Film Grains: De Palma (2015) by David Hart

Blow Out

Anticipation:   2.5/5  So, my Brian De Palma viewing is lacking, I will admit.  If I had seen more of his movies (Dressed to Kill, Sisters, Carrie, Carlito’s Way, Scarface, Body Double, The Untouchables), I would have been much more excited. But I will say this, he is one of the more interesting filmmakers out there. Some of his movies are pure trash, and I don’t even mean that as an insult necessarily.  And then there is Blow Out. In my mind, an absolute work of genius. It is an almost perfect film with an ending that will blow your freaking mind.  Speaking of Blow Out, if you haven’t seen it yet, don’t watch De Palma, as they spoil the ending. So, yes De Palma is certainly an interesting director, but without a friend’s insistence, I am not sure that I would have watched a documentary with him as the subject.

Final Verdict:    4.5/5   It’s not very often I say this about a documentary (usually not my favorite kind of film), but I was wowed by De Palma. I think that, in general, we think of directors, even more so than stars, as the person responsible for films. As such, we think of them through their body of work as an entirety. This documentary, really opened my eyes as to the process of building a career. Sometimes, we don’t get to think about what others will assume or how they will interpret our work. De Palma has certainly worked, just look at his extensive credits to see how true this is.

 Untouch

So, what is De Palma?  It’s actually very simple.  The directors, Noah Baumbach (Frances Ha, Margot at the Wedding) and Jake Paltrow (The Good Night, Young Ones) interview Brian De Palma. The film takes us through his entire career, from his film school days to his last film, Passion, in chronological order. This enables the audience to get a full picture of not only De Palma’s work, but also his growth and change as a director. The film starts with a clip from my favorite film of all time, Hitchcock’s Vertigo. I can’t lie, that certainly helped my attitude towards the film. But it’s a brilliant choice. As De Palma tells us, Vertigo is an extremely meta-textual film, in which Hitchcock tells the story of what it is to be a director. And that is what this documentary is about.  It is the story of a director, along with all of his triumphs and tragedies, successes and failures. It is the story of a director, who is either loved or reviled (depending on who you ask).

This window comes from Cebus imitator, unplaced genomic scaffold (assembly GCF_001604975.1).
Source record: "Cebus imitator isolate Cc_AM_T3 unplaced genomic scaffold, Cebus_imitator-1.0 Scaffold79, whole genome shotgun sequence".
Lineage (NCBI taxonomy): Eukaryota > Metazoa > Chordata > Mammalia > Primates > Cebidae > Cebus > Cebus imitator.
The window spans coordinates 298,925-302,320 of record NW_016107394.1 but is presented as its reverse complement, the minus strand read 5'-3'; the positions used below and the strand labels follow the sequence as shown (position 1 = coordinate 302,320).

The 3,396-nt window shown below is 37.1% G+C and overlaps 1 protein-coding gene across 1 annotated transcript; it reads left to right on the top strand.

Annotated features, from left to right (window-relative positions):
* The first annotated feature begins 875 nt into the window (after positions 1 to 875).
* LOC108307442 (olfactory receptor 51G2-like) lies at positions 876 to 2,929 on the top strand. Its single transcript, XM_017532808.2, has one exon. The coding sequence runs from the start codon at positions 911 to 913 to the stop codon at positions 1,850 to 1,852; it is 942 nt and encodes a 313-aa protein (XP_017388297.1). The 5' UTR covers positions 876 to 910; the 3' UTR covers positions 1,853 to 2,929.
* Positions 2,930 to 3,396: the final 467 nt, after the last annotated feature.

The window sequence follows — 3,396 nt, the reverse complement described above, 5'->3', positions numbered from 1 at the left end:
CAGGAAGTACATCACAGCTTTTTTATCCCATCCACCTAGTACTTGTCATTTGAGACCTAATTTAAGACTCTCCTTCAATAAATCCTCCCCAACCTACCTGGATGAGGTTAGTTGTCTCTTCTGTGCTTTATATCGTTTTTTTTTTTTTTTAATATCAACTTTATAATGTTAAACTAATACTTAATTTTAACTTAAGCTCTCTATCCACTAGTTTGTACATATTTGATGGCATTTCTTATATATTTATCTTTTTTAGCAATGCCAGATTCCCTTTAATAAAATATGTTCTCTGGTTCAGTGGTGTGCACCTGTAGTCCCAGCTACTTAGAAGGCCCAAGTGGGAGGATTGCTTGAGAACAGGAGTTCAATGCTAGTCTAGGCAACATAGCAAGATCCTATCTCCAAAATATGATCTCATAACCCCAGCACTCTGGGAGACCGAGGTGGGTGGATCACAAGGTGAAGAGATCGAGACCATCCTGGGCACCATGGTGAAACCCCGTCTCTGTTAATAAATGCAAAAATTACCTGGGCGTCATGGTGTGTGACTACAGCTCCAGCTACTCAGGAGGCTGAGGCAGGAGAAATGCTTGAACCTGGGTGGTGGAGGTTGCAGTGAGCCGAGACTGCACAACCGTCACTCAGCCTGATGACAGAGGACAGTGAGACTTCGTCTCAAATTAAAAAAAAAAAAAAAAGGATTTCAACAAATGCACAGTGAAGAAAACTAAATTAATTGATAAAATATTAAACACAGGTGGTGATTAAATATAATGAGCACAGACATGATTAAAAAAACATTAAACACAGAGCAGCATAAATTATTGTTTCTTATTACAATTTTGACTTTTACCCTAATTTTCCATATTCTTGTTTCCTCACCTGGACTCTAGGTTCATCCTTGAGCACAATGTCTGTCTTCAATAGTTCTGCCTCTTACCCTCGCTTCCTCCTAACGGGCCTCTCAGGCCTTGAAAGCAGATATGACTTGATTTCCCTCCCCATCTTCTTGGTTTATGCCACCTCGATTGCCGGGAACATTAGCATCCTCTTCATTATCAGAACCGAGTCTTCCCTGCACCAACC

The thing I loved most about this film is the subject himself. Frankly, Brian De Palma comes off as extremely normal, and even loveable. A lot of this is due to his sincerity about his struggles, and especially his willingness to be honest.  It helps that he is nearing the end of his career. Many directors would still feel pressure to fit in, and would certainly not talk trash about their stars. De Palma certainly does not shy away from this. But he is not petty. He is the first to point the finger of blame at himself as well. He speaks at length about his own struggles with certain films, and particularly endings. You don’t often see this amount of candor from a respected director.

Scarface

Frankly, I am struggling to find any negatives.  I really did enjoy myself.  I would have loved to have heard more about his private life and delve deeper into the emotional nature and consequences of his personal failures.  But, this is the problem.  The directors are clearly fans.  This is both a positive and a negative.  They guide De Palma towards revealing a lot of interesting stories, but I can imagine it would be intimidating to ask the tough questions of your personal idols.

I wholeheartedly recommend this film.  Any fan of filmmaking should enjoy this a great deal. If you are interested in how the aesthetic of a film is created, how actors work together, failure and success in film, or simply the work of a director you will absolutely enjoy this film and learn something. The greatest compliment I can give this film, is that it made me want to go through De Palma’s entire catalog. Especially Blow Out. Seriously, people. Watch Blow Out immediately. And then watch De Palma. Thank me later.

De Palma (2015) Trailer

Be sure to follow David on Twitter and check out his excellent podcast Pop Culture Case Study, where he reviews film by pairing psychology with pop culture.

Here is Pauline Kael’s raving review of Brian De Palma’s Blow Out (1981)

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